Like his previous efforts, ‘Smokeheads’ is a Scottish based thriller this time with a backdrop of the whisky industry in Isla. Four ex-university friends, still acquainted only by their mutual love of a good malt, meet up for a weekend to take a whisky tour of the island – with disastrous consequences.
Once the groundwork has been set in establishing the characters, ‘Smokeheads’ takes off as a desperate, compelling thriller, which you feel obligated to keep reading despite the random violence and various horrific misfortunes the author inflicts on our central cast of characters. In this regard ‘Smokeheads’ is not unlike the mid-section of Christopher Brookmyre’s last novel ‘Pandaemonium’ – unrelenting and not for the squeamish.
And it’s very much an honest thriller too. Johnstone gleefully wreaks havoc with the lives of pretty much all his characters in the course of the book and by the end there’s precious little in the way of redemtpion. Sure, some characters may survive to the end but by that time they are undoubtedly damaged goods.
However the bleakness of the story is at least partially offset by some jet black humour running through the dialogue not least when the group of friends are being held captive by the local island psycho.
When I wrote about ‘Tombstoning’ I felt that the setting and characters were far more believable than the thriller element. Curiously, I get the opposite feeling about ‘Smokeheads’.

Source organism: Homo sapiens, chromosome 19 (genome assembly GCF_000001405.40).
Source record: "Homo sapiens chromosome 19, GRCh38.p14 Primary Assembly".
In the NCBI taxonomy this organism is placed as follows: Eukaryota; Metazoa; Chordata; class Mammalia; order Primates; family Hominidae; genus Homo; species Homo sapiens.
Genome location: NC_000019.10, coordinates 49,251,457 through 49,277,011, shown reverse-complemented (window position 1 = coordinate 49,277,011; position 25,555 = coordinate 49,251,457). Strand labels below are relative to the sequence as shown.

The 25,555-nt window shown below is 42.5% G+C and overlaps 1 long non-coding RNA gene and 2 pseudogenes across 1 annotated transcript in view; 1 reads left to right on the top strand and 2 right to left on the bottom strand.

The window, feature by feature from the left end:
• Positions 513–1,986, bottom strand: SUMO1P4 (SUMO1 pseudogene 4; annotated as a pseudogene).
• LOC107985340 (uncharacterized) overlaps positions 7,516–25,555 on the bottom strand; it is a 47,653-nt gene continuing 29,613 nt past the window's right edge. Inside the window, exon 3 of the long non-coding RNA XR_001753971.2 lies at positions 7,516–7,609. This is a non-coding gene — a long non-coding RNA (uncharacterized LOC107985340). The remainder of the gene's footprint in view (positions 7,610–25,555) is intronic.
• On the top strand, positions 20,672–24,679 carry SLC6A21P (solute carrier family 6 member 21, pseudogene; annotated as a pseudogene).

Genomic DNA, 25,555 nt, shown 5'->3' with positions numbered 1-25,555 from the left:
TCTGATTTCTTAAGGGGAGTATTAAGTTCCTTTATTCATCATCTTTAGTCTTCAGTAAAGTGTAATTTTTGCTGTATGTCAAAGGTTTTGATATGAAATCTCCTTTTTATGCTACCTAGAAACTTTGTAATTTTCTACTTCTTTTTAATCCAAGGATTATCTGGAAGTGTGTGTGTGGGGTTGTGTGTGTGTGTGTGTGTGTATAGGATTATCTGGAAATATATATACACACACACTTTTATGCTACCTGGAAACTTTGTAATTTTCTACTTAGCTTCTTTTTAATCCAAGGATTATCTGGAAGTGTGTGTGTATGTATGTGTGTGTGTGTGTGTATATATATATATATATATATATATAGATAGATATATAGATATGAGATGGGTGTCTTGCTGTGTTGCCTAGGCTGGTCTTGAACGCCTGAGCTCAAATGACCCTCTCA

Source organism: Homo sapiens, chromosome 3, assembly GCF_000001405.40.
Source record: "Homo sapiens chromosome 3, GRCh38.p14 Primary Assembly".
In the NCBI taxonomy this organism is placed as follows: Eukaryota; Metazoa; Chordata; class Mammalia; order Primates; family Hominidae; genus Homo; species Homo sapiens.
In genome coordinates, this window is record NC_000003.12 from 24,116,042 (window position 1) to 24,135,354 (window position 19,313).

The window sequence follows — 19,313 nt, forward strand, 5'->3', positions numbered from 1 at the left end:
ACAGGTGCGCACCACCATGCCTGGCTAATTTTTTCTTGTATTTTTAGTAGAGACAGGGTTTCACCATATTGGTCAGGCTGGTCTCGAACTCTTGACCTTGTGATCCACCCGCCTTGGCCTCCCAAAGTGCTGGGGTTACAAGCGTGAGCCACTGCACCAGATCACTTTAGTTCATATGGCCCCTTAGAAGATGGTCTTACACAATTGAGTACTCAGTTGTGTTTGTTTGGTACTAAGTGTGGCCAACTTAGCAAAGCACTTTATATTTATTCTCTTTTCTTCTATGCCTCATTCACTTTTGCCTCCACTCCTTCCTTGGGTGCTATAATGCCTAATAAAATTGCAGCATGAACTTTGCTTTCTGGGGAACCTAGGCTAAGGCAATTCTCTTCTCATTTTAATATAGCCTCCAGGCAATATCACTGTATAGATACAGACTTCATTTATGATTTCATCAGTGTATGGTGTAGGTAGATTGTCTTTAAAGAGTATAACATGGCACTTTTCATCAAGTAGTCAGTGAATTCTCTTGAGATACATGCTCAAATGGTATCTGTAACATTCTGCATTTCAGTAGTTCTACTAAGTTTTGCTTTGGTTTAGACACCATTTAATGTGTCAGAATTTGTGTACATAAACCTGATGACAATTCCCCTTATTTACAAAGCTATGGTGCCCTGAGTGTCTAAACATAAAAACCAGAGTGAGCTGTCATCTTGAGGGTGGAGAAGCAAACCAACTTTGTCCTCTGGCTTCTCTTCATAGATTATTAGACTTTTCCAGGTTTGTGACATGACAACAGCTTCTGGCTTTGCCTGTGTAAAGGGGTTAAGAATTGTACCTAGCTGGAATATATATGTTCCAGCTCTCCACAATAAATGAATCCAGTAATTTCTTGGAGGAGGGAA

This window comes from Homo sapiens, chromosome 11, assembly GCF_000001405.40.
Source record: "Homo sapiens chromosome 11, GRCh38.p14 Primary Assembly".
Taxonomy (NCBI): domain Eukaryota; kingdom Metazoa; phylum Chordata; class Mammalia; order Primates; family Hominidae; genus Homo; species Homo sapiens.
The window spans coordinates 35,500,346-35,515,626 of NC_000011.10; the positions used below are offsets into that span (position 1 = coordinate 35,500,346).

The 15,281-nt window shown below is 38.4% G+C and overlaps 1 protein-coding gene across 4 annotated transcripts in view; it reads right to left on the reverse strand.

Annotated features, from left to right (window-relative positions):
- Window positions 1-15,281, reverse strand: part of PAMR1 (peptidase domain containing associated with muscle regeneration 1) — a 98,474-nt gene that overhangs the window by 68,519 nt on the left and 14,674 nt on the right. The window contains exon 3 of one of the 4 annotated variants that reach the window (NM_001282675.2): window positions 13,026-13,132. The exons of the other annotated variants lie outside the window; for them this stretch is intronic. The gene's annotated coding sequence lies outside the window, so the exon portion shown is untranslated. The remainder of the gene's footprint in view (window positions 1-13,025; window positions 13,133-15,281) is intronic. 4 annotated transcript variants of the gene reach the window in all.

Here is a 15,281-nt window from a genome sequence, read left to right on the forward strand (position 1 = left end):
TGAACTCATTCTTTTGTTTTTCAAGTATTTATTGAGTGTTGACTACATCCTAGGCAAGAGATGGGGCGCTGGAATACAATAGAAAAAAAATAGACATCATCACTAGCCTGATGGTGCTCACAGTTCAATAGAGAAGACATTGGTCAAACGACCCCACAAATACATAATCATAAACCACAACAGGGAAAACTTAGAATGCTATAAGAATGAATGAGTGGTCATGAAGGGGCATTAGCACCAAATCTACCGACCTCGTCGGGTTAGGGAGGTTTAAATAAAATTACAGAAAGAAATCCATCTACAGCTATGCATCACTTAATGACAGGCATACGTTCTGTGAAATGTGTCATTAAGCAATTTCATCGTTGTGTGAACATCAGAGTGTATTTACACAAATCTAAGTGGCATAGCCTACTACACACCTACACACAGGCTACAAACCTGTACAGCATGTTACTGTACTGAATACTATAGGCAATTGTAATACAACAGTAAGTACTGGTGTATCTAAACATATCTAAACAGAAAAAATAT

The thriller element is skilfully handled and Johnstone manages to convey the desperation that his group face in trying to cover evidence of their presence at a scene of carnage. Yet whilst the natural breakdown in relationships over a 20 year period is credibly portrayed it’s difficult to care much about any of the characters as they are either dislikeable or barely sketched out.
Adam is the central character – like David from ‘Tombstoning’ he’s an underachiever who seems to have his chance to finally put his life on track. But he loses the reader’s sympathy when his actions directly lead to the downward spiral of his group.
Another of the principals, Roddy, is almost a caricature, a loathsome merchant banker, who frankly does nothing in the course of the book to make himself any more likeable.
Despite these flaws ‘Smokeheads’ is still a visceral thriller and a cracking read which will fill up a couple of evenings.
Buy it here or in your local bookshop.